Contemporary liberalism: minimalism at home, maximalism abroad

So Kurt Andersen devoted a segment of his show Studio 360 to ISIS’s destruction of various cultural shrines and monuments in Iraq and Syria. It sounds beyond awful. As did the Taliban’s destruction of all those Buddhist monuments back in 2001. But here’s what I don’t understand about these types of reports from western journalists. When NYU destroyed Edgar Allan Poe’s home, did Kurt Andersen publicly say a word? That was an assault on our cultural heritage that he might have helped avert, but there’s no record of him, at least not that I can find, saying a thing. Yet here he is having a good old time with some State Department flack, calling for “archaeological boots on the ground”—presumably to match the other kind of boots—in order to save these treasures of civilization. But when it comes to our own treasures, our own New York treasures (the guy lives in Brooklyn), not a word. Kurt Andersen’s also the sort of guy who would castigate the left for not caring enough about America.

Contemporary liberalism: minimalism at home, maximalism abroad.

10 Comments

  1. Critical Reading November 11, 2014 at 12:17 am | #

    Not to mention the fact that the US invasion of Iraq caused massive destruction of the country’s cultural heritage:

    In Iraq’s four-year looting frenzy, the allies have become the vandals
    http://www.theguardian.com/commentisfree/2007/jun/08/comment.iraq

    Babylon’s history damaged by modern day war
    http://www.alarabiya.net/articles/2008/12/09/61659.html

  2. Philip Eismann November 11, 2014 at 6:00 am | #

    Heritage,is to be found in the written word,not in some building or other,a birth place was never intended to become a museum.

    • Snarki, child of Loki November 11, 2014 at 8:07 pm | #

      Exactly. It’s not as if Poe designed or built that home; it was just a place to live, much like any other. If someone made a typo in recording the address, and it turned out that Poe lived a few houses away, would it actually matter?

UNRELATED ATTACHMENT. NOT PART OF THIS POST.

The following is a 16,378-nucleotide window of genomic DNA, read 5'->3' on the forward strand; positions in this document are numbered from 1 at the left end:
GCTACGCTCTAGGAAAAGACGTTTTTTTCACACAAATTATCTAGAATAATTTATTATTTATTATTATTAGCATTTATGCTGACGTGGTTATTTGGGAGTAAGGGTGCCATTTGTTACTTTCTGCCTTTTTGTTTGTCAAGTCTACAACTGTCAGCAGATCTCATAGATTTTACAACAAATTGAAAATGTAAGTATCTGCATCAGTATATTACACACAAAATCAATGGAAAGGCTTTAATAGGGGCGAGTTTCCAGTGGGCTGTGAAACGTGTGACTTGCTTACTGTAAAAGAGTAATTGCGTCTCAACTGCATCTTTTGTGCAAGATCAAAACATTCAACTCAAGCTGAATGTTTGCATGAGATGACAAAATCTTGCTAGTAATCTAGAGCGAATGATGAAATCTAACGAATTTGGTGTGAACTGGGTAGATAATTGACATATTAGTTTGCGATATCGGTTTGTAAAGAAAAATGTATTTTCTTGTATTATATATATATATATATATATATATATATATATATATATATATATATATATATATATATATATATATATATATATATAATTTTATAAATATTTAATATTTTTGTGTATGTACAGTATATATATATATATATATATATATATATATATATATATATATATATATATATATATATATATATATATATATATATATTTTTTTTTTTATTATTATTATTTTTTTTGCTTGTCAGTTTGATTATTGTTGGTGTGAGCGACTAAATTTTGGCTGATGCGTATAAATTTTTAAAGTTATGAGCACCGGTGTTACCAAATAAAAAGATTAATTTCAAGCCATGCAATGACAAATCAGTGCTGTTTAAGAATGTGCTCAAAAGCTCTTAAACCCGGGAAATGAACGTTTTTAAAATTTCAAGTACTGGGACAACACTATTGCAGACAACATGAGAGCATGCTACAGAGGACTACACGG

3. louisproyect November 11, 2014 at 7:41 am | #

    Comment on Kurt Anderson on the counterculture of the 1960s:

    http://louisproyect.org/2012/07/16/is-the-60s-counterculture-to-blame-for-todays-banksters/

  4. Roquentin November 11, 2014 at 7:50 am | #

    Have you ever read anything by Chalmers Johnson? He was speaking out about the stupidity and senselessness of the destruction of priceless artifacts of ancient Mesopotamia back during the US invasion of Iraq. I only managed to get through Nemesis (of the trilogy), but I remember that topic coming up a lot.

  5. Glenn November 11, 2014 at 12:26 pm | #

    Hell, I’d be happy if some media personage decided to call for bridge repairs in the US.

    It doesn’t matter if the bridges are aesthetically pleasing if you can’t see them through a windshield cracked by falling chunks of concrete.

    The price of willful vandalism in foreign countries results in malign neglect at home.

    Follow the money.

  6. DB November 11, 2014 at 12:50 pm | #

    For more, read Chris Hedges’ “Death of the Liberal Class” Liberalism has been systematically snuffed out in this country since WWI.

  7. xenon2 November 11, 2014 at 11:55 pm | #

    Even if Poe never live there, it should be saved.
    There’s very little left of nyc.

    The Morris-Jumal Mansion had to auction off some historic
    documents that were tied to its history, in order to afford paint.

    So, now the mansion is empty…

  8. Edgar November 12, 2014 at 6:05 pm | #

    Are you seriously comparing these two instances?
    1. You’re comparing a Buddhist shrine that that was a UN World Heritage site to one of EAP’s many homes.
    2. (more importantly) In one case a regime vandalized a shrine for the sheer purposes of destroying it. In another a private property owner decided to exercise its right in the property for the purpose of developing its own property and wasn’t stopped. The number of differences between the two instances that one can enumerate is vast, and should be self-evident.

    • Corey Robin November 12, 2014 at 9:12 pm | #

      You do understand, I hope, that one usually makes comparisons between things that are in fact unlike in many ways. That’s the whole point of comparisons, to find commonalities in the context of vast differences. To wit: compare the French Revolution and the Chinese Revolution. Your point about private property owners is too silly to merit a response.

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